Win a DVD of “The Wizard of Oz” with Habitat for Humanity’s “There’s No Place Like Home” Giveaway [ENDED]

THIS GIVEAWAY HAS ENDED AND WINNERS HAVE BEEN NOTIFIED VIA EMAIL. PLEASE CHECK BACK EACH WEEK FOR NEW GIVEAWAYS!

To celebrate the 75th Anniversary of “The Wizard of Oz”, Media Mikes would like to giveaway a brand new DVD of the film. If you would like to enter for your chance to win one of this great prize, please leave us a comment below or send us an email with your favorite character from the film. This giveaway will remain open until November 29th at Noon, Eastern Time. This is open to our readers in US and Canada only. One entry per person, per household. All other entries will be considered invalid. Media Mikes will randomly select winners. Winners will be alerted via email.

The year-long charitable campaign program kicks off with a digital fundraising campaign via an interactive website: http://thewizardofoz.com/habitat. The campaign will feature several themed initiatives and builds, benefiting Habitat for Humanity’s work to create decent, safe and affordable housing.

Official Site: http://thewizardofoz.warnerbros.com/habitat
Wizard Of Oz on Facebook: https://www.facebook.com/TheWizardOfOzMovie

Justin Eugene Evans Talks About His Film "A Lonely Place for Dying"

Former NYU student Justin Evans has been making movies since his school days, his latest inarguably his biggest feature to date. His latest film, “A Lonely Place for Dying,” stars Oscar nominee James Cromwell and “Hitchcock’s” Michael Wincott and will be released in the U.S. via iTunes on February 12, 2013. While preparing for this interview I learned that the film, a cold-war era thriller set in the 1970’s, has recently been banned from playing in Russia. Though Evans, who both wrote and directed the film, has received no official reason for the ban he assumes it’s because of his film’s controversial storyline. While preparing for the film’s release Evans took the time to answer some questions for Media Mikes.

Mike Smith: You co-wrote the script for “A Lonely Place for Dying.” What was your inspiration for the story?
Justin Evans: I’ve always been fascinated by the Cold War. It was a dirty, grimy, ethically confused game of global chess that somehow has a sense of romance and nostalgia for me. I have a particular affinity to the subject because I’m a Volga German. Our family immigrated to Russia in the 18th century and turned the Steppes into farm land. Russia made us two promises; the land would be ours forever and since we were not Russian we could not be forced to serve in their military. The Bolsheviks broke both promises with our people and my great-grandfather immigrated to the US in 1918. With a personal history of that scope I think it’s obvious why I’m obsessed with the Cold War.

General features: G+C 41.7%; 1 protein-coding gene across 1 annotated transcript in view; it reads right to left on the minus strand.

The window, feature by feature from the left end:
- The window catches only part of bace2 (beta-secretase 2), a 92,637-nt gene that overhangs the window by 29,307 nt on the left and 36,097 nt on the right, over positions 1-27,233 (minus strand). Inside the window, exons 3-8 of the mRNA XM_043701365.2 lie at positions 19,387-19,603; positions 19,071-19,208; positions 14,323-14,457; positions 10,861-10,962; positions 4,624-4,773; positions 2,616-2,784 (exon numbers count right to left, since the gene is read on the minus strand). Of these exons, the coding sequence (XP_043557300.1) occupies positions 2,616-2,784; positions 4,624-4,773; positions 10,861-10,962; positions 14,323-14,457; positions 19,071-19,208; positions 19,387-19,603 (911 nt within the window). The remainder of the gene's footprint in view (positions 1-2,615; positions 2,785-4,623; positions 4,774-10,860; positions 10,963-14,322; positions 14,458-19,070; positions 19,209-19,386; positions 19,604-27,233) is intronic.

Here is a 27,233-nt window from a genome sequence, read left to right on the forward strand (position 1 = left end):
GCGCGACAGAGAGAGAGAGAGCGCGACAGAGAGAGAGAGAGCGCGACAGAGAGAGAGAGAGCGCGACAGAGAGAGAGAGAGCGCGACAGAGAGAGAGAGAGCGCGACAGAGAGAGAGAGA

MS: Not only does James Cromwell appear in the film he’s also a producer. How did that come about?
JE: We asked Jamie to be one of our producers. He said it was contingent upon our craftsmanship; if he liked the movie he’d give it his stamp of approval and be one of our executive producers. I guess he liked the movie!

MS: Even though the film was modestly budgeted it is well crafted, especially the special effects. How were you able to achieve this?
JE: Old fashioned hard work. I’d served as a visual effects supervisor on other projects. I found two VFX artists on the Internet and the three of us worked together for about four months. They completed about 250 visual effects shots. Most of them are hidden; the sky replacements, the sub-frame editing, digitally enhancing fake blood that was used on set..all of that work disappears into the background but provides a level of polish that is absolutely necessary in professional filmmaking. The glitzy stuff is the B-52 bombers and Washington DC street traffic. However, some of the invisible stuff was far more complicated. We did the work remotely. Occasionally, one of the artists would come to my house and we’d polish a shot on our Macbooks. We’d just hang out in my living room, drink some Red Bull and power through some shots while leaning over my ottoman. The tools are cheap. Its simply a question of how hard you’re willing to work. I’m lucky that I found two guys, Daniel Broadway and Marc Leonard, who have old-school work ethics and truly love their craft.